Infoscience

Thesis

Fisher Kernels and Probabilistic Latent Semantic Models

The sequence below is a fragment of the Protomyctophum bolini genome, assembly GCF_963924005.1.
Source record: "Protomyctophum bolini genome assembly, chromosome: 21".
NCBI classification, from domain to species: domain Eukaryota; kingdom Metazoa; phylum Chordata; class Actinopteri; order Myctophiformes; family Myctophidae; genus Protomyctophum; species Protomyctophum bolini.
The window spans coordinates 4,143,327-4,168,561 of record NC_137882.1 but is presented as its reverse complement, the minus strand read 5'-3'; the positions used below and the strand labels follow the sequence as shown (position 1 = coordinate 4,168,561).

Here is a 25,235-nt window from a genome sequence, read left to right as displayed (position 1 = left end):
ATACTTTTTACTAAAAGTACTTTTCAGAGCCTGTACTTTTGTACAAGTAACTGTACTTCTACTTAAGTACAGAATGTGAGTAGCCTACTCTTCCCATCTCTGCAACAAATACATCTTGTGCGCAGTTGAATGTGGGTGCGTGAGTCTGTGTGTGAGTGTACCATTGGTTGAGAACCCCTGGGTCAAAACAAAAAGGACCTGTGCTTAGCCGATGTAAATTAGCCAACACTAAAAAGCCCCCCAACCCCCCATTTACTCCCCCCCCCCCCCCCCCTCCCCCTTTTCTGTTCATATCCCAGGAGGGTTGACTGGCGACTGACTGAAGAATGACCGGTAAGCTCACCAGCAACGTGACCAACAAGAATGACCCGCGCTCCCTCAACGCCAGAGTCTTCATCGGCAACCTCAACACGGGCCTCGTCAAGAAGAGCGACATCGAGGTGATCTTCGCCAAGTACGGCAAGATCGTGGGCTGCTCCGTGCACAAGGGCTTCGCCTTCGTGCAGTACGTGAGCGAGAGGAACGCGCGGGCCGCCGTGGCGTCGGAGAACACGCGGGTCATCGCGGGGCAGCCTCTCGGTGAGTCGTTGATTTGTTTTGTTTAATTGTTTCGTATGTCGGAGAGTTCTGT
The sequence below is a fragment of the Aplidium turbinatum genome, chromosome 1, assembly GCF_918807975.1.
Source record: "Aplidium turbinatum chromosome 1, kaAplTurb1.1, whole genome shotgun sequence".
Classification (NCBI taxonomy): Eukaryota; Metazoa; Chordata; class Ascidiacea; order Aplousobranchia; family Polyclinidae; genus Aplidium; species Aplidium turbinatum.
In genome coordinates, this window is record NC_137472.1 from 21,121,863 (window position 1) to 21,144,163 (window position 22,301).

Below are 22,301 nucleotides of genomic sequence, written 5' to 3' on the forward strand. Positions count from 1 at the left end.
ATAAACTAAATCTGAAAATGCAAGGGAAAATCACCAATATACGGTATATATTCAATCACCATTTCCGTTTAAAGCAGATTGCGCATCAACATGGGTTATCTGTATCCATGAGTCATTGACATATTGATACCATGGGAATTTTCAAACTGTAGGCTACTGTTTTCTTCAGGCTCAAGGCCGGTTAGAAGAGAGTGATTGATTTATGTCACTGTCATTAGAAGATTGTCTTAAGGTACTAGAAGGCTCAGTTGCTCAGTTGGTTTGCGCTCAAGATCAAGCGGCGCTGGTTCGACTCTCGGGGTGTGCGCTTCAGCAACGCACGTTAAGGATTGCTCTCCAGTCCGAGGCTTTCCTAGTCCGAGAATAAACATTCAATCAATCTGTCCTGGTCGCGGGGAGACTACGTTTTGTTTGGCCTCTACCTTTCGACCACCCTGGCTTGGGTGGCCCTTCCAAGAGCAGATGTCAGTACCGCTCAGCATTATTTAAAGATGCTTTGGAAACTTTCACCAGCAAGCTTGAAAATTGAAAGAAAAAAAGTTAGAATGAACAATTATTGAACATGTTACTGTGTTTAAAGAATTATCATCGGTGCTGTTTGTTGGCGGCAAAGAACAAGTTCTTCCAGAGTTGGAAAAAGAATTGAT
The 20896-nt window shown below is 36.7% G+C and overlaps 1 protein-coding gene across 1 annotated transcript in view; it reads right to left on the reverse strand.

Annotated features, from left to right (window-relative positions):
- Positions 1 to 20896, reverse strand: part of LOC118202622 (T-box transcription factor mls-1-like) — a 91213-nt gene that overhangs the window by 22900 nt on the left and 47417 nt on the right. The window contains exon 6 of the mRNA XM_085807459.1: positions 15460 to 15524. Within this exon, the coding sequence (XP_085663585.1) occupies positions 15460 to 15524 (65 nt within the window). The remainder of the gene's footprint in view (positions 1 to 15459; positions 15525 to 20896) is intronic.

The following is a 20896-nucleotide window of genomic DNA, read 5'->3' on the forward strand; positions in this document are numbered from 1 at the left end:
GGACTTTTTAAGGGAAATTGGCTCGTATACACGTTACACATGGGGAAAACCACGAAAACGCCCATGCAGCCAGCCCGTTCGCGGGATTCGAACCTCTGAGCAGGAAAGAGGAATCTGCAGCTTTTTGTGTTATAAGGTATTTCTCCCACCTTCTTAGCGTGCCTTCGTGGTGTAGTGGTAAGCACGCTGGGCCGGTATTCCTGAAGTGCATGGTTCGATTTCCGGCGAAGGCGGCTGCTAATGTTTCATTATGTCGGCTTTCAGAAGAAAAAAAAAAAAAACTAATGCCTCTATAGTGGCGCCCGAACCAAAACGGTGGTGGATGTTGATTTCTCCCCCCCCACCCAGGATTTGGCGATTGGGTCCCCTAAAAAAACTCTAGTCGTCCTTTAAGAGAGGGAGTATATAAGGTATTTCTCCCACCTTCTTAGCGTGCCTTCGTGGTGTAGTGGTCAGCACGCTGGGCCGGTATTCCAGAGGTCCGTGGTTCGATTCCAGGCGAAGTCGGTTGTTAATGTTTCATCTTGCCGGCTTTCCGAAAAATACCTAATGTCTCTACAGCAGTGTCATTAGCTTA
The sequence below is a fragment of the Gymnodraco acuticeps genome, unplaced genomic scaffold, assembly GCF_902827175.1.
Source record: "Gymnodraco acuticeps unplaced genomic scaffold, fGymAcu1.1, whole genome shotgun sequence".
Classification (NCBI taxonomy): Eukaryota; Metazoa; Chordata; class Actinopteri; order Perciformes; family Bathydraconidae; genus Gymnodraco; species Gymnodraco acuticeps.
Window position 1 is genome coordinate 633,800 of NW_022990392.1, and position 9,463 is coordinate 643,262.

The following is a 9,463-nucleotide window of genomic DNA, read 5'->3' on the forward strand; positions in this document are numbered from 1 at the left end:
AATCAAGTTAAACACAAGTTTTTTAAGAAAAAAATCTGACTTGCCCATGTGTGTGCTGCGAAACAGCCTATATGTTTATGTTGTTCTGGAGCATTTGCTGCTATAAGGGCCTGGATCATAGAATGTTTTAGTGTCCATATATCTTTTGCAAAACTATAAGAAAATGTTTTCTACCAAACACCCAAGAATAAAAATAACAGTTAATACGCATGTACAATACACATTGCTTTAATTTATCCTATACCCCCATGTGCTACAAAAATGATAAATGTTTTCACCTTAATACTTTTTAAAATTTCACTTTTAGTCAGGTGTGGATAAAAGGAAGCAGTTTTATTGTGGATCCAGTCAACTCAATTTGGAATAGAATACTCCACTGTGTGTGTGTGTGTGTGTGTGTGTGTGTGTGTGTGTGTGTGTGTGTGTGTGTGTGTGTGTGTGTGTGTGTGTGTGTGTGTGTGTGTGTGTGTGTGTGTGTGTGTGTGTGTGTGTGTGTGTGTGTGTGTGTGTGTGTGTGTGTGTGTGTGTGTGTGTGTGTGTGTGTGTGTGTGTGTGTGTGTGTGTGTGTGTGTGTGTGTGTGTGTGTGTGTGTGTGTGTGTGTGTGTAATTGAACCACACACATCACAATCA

Tasks that rely on semantic content of documents, notably Information Retrieval and Document Classification, can benefit from a good account of document context, i.e. the semantic association between documents. To this effect, the scheme of latent semantics blends individual words appearing throughout a document collection into latent topics, thus providing a way to handle documents that is less constrained than the conventional approach by the mere appearance of such or such word. Probabilistic latent semantic models take the matter further by providing assumptions on how the documents observed in the collection would have been generated. This allows derivation of inference algorithms that can fit the model parameters to the observed document collection; with their values set, these parameters can then be used to compute the similarities between documents. The Fisher kernels, similarity functions rooted in information geometry, constitute good candidates to measure the similarity between documents in the framework of probabilistic latent semantic models. In this context, we study the use of Fisher kernels for the Probabilistic Latent Semantic Indexing (PLSI) model. By thoroughly analysing the generative process of PLSI, we derive the proper Fisher kernel for PLSI and expose the hypotheses that relate former work to this kernel. In particular, we confirm that the Fisher information matrix (FIM) should not be approximated by the identity in the case of PLSI. We also study the impact on the performances of the Fisher kernel of the contribution of the latent topics and the one of the distribution of words among the topics; eventually, we provide empirical evidence, and theoretical arguments, showing that the Fisher kernel originally published by Hofmann, corrected to account for FIM, is the best of the PLSI Fisher kernels. It can compete with the strong BM25 baseline, and even significantly outperforms it when documents sharing few words must be matched. We further study of PLSI document similarities by applying the Language model approach. This approach shuns the usual IR paradigm that considers documents and queries to be of a similar nature. Instead, they consider documents as being representative of language models, and use probabilistic tools to determine which of these models would have generated the query with highest probability. Using this scheme in the framework of PLSI provides a way to bypass the issue of query representation, which constitutes one of the specific challenges of PLSI. We find the Language model approach to perform as well as the best of the Fisher kernels when enough latent categories are provided. Eventually, we propose a new probabilistic latent semantic model consisting in a mixture of Smoothed Dirichlet distributions which, by better modeling word burstiness, provides a more realistic model of empirical observations on real document collections than the usually used Multinomials.

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